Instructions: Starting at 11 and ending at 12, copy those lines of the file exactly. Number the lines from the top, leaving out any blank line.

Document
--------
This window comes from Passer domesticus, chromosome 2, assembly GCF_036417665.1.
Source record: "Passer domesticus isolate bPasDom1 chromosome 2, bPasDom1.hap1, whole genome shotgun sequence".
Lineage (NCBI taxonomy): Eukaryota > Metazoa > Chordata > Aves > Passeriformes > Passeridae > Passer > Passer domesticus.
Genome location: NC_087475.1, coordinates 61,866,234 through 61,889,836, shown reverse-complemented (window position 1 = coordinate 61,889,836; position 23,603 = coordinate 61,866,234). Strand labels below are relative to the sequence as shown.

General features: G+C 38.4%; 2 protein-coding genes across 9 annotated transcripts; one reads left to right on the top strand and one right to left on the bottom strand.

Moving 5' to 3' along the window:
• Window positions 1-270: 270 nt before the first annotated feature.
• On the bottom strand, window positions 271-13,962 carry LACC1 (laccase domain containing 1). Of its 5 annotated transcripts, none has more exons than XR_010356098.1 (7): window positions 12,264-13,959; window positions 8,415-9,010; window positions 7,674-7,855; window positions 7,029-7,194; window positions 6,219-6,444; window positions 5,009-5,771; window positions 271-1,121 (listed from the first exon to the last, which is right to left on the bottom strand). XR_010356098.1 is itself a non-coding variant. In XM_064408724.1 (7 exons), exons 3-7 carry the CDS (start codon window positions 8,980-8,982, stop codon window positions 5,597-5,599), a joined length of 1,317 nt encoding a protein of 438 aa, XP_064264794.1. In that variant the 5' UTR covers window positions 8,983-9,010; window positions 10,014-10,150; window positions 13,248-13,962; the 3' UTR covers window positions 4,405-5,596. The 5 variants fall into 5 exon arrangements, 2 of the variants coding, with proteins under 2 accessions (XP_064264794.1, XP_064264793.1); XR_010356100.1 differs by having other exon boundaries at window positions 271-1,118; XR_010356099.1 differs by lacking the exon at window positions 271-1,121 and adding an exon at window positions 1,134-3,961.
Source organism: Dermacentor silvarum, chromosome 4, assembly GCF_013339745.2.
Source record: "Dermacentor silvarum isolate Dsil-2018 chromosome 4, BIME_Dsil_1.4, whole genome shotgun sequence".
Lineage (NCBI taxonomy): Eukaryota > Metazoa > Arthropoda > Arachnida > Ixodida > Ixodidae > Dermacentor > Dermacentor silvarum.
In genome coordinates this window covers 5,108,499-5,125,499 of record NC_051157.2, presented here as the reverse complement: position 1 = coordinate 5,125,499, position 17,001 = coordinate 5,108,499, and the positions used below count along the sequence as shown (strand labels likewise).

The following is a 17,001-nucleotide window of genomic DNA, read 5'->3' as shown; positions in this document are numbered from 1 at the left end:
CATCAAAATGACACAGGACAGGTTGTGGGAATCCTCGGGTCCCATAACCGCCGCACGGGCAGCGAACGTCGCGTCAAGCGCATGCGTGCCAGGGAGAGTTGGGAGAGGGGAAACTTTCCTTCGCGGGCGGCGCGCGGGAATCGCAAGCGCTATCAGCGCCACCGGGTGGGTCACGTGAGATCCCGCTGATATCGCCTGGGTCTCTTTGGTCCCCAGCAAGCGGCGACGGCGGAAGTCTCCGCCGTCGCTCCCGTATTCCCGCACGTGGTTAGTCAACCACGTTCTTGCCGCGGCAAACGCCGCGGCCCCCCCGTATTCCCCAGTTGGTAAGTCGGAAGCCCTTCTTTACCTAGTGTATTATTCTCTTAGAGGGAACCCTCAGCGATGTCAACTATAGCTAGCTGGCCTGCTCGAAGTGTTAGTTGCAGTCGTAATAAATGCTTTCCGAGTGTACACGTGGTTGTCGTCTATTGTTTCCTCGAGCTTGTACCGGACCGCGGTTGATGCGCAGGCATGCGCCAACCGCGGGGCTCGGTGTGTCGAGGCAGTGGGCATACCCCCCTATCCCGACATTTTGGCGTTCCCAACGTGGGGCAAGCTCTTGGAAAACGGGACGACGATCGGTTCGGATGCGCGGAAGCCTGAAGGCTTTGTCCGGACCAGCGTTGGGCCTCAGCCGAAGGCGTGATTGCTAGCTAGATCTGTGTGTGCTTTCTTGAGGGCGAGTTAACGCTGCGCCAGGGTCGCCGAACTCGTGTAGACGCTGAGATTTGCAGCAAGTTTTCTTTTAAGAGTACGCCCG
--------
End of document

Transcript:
Lineage (NCBI taxonomy): Eukaryota > Metazoa > Arthropoda > Arachnida > Ixodida > Ixodidae > Dermacentor > Dermacentor silvarum.
In genome coordinates this window covers 5,108,499-5,125,499 of record NC_051157.2, presented here as the reverse complement: position 1 = coordinate 5,125,499, position 17,001 = coordinate 5,108,499, and the positions used below count along the sequence as shown (strand labels likewise).